During the months of July to September 2015, imports from the EU fell by nearly a quarter on the year to 72,200 tonnes. This was predominantly driven by Denmark and Spain, with both countries recording declines, of 17% and 18% respectively. Outside of the EU, there was a marginal increase in pork destined for Japan, with increases from Mexico and Canada. In comparison to the third quarter of 2014, shipments from Canada were ahead by 22% and Mexico by 7%. Whilst imports from the US dropped 8% year on year, it remained the largest country supplier, making up just under a third of all shipments.

Slight recovery in EU sow market

Having dropped to its lowest level since the dioxin crisis of January 2011 over the summer, the German sow price has since picked up. The M1 grade price fell below €1 per kg at the start of July and stayed at this level until September. However, it has since gained over 10 cents, stabilising at €1.08 per kg since mid-September. This takes the price back to a similar level to that seen during the spring but is over 10 cents lower than a year ago. The firming of the German market, along with a slight strengthening of the euro, is reported to have led to some improvement in GB sow prices, albeit from a very low level.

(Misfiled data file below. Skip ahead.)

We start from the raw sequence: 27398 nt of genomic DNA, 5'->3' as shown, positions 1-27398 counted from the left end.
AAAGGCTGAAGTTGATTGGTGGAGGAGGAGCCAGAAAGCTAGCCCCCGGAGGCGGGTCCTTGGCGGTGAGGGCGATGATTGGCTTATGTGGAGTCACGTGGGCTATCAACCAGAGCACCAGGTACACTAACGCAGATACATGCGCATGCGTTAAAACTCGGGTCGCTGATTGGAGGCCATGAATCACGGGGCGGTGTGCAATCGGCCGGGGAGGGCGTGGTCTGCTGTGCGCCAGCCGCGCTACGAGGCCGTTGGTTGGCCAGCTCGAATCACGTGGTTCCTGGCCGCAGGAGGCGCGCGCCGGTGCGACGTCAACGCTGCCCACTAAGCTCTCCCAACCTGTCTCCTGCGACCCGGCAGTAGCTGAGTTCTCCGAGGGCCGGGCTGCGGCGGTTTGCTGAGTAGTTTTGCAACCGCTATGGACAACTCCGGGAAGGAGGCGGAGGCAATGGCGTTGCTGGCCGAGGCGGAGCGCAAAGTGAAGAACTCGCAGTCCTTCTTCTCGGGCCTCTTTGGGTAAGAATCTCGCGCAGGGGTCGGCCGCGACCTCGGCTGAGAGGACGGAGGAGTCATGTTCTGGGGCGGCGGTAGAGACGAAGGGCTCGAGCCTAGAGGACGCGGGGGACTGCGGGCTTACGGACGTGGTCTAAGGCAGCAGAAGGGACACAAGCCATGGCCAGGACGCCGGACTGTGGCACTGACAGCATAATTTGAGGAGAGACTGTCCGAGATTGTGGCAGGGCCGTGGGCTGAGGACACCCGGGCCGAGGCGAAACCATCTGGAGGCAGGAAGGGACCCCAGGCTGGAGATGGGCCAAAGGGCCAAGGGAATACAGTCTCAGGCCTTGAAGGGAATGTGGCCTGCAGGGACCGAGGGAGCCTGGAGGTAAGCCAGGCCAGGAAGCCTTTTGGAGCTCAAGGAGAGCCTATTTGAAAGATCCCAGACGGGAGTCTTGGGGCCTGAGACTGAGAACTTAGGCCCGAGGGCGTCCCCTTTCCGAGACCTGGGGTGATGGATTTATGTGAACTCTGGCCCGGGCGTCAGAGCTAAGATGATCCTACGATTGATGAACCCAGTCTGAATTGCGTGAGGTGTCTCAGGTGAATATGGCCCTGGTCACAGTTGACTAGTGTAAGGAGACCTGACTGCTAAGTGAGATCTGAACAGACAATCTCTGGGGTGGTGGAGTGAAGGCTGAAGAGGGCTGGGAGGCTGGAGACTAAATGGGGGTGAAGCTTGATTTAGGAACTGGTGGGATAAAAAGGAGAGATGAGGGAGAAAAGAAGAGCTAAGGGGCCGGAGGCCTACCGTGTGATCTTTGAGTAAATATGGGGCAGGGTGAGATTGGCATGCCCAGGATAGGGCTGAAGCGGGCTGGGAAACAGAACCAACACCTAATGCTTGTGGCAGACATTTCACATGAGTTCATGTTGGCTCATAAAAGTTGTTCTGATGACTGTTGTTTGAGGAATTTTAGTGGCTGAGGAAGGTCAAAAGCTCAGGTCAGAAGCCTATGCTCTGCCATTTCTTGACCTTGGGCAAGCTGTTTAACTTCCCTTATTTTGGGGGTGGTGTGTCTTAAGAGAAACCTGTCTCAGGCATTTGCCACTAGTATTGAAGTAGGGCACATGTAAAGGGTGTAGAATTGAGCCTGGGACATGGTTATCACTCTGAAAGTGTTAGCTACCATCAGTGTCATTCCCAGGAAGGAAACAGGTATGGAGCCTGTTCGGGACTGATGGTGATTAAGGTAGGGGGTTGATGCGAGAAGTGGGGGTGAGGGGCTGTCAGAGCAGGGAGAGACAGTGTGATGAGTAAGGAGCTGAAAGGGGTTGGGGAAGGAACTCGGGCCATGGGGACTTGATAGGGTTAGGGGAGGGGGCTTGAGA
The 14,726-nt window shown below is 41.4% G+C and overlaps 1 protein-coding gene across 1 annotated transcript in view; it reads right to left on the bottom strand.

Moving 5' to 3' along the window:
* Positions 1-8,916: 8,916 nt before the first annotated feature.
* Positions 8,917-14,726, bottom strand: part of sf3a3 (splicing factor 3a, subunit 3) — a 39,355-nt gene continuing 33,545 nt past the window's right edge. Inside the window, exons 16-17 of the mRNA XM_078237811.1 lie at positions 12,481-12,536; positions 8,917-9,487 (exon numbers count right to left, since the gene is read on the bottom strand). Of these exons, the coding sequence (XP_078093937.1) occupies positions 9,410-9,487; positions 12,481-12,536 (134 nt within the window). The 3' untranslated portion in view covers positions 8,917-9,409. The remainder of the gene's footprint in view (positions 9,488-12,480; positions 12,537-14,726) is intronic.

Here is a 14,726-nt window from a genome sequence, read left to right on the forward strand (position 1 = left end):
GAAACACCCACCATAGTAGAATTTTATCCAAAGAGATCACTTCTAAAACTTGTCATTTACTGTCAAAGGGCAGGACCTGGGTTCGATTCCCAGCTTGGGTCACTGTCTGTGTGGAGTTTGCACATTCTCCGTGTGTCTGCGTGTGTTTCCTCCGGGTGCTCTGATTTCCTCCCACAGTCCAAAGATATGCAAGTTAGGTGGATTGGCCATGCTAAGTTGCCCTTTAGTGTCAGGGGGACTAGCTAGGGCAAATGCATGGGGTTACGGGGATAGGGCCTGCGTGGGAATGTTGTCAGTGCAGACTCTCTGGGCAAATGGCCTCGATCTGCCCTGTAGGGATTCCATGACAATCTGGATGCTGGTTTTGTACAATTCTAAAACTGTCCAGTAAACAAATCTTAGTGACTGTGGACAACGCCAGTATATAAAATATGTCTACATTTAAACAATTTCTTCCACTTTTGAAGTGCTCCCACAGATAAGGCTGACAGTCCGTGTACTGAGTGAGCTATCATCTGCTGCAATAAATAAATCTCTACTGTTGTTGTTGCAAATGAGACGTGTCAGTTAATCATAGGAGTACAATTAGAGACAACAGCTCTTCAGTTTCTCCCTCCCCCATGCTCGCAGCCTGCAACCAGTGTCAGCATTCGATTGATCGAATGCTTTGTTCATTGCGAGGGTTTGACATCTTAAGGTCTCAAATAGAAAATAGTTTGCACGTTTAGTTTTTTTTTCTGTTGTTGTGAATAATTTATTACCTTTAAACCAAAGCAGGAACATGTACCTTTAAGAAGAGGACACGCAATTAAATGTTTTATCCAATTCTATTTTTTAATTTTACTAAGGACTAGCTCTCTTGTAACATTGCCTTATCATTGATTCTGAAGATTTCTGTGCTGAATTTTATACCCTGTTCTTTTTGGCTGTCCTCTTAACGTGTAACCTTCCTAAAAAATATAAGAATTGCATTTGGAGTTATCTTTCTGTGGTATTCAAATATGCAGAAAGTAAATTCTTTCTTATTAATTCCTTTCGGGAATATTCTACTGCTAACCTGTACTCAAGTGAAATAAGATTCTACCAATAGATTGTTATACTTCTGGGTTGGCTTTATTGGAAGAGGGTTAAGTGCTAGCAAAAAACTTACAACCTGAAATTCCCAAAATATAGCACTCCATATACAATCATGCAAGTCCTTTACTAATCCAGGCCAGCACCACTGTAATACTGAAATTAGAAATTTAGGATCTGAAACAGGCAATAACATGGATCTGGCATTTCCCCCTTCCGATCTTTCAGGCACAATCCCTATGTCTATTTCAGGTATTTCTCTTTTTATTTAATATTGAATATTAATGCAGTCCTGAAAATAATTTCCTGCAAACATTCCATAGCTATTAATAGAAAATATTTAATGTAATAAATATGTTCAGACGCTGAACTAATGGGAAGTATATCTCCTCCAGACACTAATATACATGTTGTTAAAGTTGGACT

As is normally the case, Dutch and Danish sow prices have followed the German trend closely, albeit at a discount. Having been somewhat stronger during the spring, however, French sow prices have been largely unchanged since the start of June. This means that, having matched the German quote over the summer, the French price is now at a more normal discount to it. Indeed, a slight easing in the latest week increased the gap between French and German prices to 13 cents, close to the average over the last two years.

Feed market update

UK feed wheat futures prices (Nov-15) closed down on the week by £1.70 at £113.20/t on Tuesday. Nevertheless, Dec-15 Chicago wheat futures prices increased week on week, following early 2016 wheat crop concerns in the US and Australian quality worries. Chicago maize futures prices closed marginally down on Tuesday compared to a week earlier. World wheat production in 2015/16 was forecast 1Mt lower than a month ago at 726Mt by the International Grains Council (IGC) in their latest market report released on Thursday. Meanwhile, the latest forecasts from the European Commission, released earlier this week, show an increase in European soft wheat production for 2015/16. The IGC revised world maize production for 2015/16 up in October’s market report, while the European Commission revised its forecast for this year’s maize harvest down from September’s forecast.